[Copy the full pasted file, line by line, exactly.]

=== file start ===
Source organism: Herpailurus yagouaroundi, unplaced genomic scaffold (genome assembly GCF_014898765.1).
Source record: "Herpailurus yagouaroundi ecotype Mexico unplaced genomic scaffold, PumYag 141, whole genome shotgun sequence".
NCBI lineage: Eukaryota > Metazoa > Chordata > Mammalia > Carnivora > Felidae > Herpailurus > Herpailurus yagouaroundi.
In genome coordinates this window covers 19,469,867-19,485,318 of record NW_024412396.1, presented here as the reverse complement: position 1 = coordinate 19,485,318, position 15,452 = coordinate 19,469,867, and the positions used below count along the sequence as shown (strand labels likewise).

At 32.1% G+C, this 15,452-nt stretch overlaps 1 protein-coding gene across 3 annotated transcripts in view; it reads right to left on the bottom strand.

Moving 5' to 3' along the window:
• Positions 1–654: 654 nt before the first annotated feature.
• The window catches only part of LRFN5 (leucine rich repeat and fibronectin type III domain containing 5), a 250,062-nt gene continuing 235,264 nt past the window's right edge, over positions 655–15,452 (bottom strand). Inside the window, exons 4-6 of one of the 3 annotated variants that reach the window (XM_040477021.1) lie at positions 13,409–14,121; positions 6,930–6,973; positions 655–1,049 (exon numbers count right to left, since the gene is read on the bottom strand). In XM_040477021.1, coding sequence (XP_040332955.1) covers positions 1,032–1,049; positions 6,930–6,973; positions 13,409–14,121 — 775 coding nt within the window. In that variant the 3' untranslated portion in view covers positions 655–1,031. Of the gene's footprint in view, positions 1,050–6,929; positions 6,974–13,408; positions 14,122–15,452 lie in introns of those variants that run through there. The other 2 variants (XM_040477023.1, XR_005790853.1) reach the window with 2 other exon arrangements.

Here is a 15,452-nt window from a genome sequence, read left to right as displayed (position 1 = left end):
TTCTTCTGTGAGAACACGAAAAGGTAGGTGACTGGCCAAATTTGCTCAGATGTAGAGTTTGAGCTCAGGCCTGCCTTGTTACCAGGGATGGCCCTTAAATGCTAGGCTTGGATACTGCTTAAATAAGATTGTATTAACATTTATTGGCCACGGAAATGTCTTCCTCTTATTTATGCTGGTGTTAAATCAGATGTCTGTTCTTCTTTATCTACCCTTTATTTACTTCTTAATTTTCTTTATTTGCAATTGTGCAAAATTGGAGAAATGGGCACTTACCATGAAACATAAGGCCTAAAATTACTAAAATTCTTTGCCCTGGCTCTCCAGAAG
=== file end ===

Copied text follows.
Source organism: Herpailurus yagouaroundi, unplaced genomic scaffold (genome assembly GCF_014898765.1).
Source record: "Herpailurus yagouaroundi ecotype Mexico unplaced genomic scaffold, PumYag 141, whole genome shotgun sequence".
NCBI lineage: Eukaryota > Metazoa > Chordata > Mammalia > Carnivora > Felidae > Herpailurus > Herpailurus yagouaroundi.
In genome coordinates this window covers 19,469,867-19,485,318 of record NW_024412396.1, presented here as the reverse complement: position 1 = coordinate 19,485,318, position 15,452 = coordinate 19,469,867, and the positions used below count along the sequence as shown (strand labels likewise).

At 32.1% G+C, this 15,452-nt stretch overlaps 1 protein-coding gene across 3 annotated transcripts in view; it reads right to left on the bottom strand.

Moving 5' to 3' along the window:
• Positions 1–654: 654 nt before the first annotated feature.
• The window catches only part of LRFN5 (leucine rich repeat and fibronectin type III domain containing 5), a 250,062-nt gene continuing 235,264 nt past the window's right edge, over positions 655–15,452 (bottom strand). Inside the window, exons 4-6 of one of the 3 annotated variants that reach the window (XM_040477021.1) lie at positions 13,409–14,121; positions 6,930–6,973; positions 655–1,049 (exon numbers count right to left, since the gene is read on the bottom strand). In XM_040477021.1, coding sequence (XP_040332955.1) covers positions 1,032–1,049; positions 6,930–6,973; positions 13,409–14,121 — 775 coding nt within the window. In that variant the 3' untranslated portion in view covers positions 655–1,031. Of the gene's footprint in view, positions 1,050–6,929; positions 6,974–13,408; positions 14,122–15,452 lie in introns of those variants that run through there. The other 2 variants (XM_040477023.1, XR_005790853.1) reach the window with 2 other exon arrangements.

Here is a 15,452-nt window from a genome sequence, read left to right as displayed (position 1 = left end):
TTCTTCTGTGAGAACACGAAAAGGTAGGTGACTGGCCAAATTTGCTCAGATGTAGAGTTTGAGCTCAGGCCTGCCTTGTTACCAGGGATGGCCCTTAAATGCTAGGCTTGGATACTGCTTAAATAAGATTGTATTAACATTTATTGGCCACGGAAATGTCTTCCTCTTATTTATGCTGGTGTTAAATCAGATGTCTGTTCTTCTTTATCTACCCTTTATTTACTTCTTAATTTTCTTTATTTGCAATTGTGCAAAATTGGAGAAATGGGCACTTACCATGAAACATAAGGCCTAAAATTACTAAAATTCTTTGCCCTGGCTCTCCAGAAG